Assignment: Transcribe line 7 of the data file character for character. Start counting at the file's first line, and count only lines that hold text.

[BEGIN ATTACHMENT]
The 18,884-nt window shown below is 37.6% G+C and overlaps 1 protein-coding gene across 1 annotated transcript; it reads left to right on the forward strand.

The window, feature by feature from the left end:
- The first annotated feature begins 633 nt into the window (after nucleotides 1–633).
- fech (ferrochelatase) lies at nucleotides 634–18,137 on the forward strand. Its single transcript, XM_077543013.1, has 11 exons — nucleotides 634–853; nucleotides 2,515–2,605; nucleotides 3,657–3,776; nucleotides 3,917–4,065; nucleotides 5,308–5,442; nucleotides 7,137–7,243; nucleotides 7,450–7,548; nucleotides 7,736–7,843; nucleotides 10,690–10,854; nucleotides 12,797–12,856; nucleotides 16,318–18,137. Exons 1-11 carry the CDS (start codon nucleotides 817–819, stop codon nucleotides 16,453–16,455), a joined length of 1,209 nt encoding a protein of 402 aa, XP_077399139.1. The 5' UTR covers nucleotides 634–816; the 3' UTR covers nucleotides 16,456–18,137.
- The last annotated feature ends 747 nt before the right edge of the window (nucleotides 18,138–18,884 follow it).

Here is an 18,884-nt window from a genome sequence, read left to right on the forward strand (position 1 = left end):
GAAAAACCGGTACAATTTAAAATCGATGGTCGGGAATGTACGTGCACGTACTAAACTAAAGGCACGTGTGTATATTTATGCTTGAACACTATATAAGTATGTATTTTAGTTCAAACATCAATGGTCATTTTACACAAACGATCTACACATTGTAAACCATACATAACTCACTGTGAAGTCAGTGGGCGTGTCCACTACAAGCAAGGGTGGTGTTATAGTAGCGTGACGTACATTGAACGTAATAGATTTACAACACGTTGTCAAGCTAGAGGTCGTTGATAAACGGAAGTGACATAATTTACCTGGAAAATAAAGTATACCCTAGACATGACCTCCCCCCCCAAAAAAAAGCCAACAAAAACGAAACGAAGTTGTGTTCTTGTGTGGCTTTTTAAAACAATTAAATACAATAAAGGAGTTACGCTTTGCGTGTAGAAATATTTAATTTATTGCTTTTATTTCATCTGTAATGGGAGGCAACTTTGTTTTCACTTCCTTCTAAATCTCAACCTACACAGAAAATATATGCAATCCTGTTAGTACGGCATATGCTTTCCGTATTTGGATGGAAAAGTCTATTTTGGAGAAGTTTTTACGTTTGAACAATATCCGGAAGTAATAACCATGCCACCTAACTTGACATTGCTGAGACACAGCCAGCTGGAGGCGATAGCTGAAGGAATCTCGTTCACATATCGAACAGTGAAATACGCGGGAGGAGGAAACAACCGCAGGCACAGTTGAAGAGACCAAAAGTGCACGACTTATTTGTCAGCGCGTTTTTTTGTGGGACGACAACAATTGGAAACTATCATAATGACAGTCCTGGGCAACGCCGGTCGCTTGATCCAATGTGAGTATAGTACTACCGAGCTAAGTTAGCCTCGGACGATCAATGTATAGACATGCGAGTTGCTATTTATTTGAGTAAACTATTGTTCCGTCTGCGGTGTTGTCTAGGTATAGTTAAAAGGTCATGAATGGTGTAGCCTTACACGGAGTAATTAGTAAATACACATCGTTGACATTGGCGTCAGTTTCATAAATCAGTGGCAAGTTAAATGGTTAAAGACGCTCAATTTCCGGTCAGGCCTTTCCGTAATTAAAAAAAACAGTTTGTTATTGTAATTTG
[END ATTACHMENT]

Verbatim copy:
GAAAAACCGGTACAATTTAAAATCGATGGTCGGGAATGTACGTGCACGTACTAAACTAAAGGCACGTGTGTATATTTATGCTTGAACACTATATAAGTATGTATTTTAGTTCAAACATCAATGGTCATTTTACACAAACGATCTACACATTGTAAACCATACATAACTCACTGTGAAGTCAGTGGGCGTGTCCACTACAAGCAAGGGTGGTGTTATAGTAGCGTGACGTACATTGAACGTAATAGATTTACAACACGTTGTCAAGCTAGAGGTCGTTGATAAACGGAAGTGACATAATTTACCTGGAAAATAAAGTATACCCTAGACATGACCTCCCCCCCCAAAAAAAAGCCAACAAAAACGAAACGAAGTTGTGTTCTTGTGTGGCTTTTTAAAACAATTAAATACAATAAAGGAGTTACGCTTTGCGTGTAGAAATATTTAATTTATTGCTTTTATTTCATCTGTAATGGGAGGCAACTTTGTTTTCACTTCCTTCTAAATCTCAACCTACACAGAAAATATATGCAATCCTGTTAGTACGGCATATGCTTTCCGTATTTGGATGGAAAAGTCTATTTTGGAGAAGTTTTTACGTTTGAACAATATCCGGAAGTAATAACCATGCCACCTAACTTGACATTGCTGAGACACAGCCAGCTGGAGGCGATAGCTGAAGGAATCTCGTTCACATATCGAACAGTGAAATACGCGGGAGGAGGAAACAACCGCAGGCACAGTTGAAGAGACCAAAAGTGCACGACTTATTTGTCAGCGCGTTTTTTTGTGGGACGACAACAATTGGAAACTATCATAATGACAGTCCTGGGCAACGCCGGTCGCTTGATCCAATGTGAGTATAGTACTACCGAGCTAAGTTAGCCTCGGACGATCAATGTATAGACATGCGAGTTGCTATTTATTTGAGTAAACTATTGTTCCGTCTGCGGTGTTGTCTAGGTATAGTTAAAAGGTCATGAATGGTGTAGCCTTACACGGAGTAATTAGTAAATACACATCGTTGACATTGGCGTCAGTTTCATAAATCAGTGGCAAGTTAAATGGTTAAAGACGCTCAATTTCCGGTCAGGCCTTTCCGTAATTAAAAAAAACAGTTTGTTATTGTAATTTG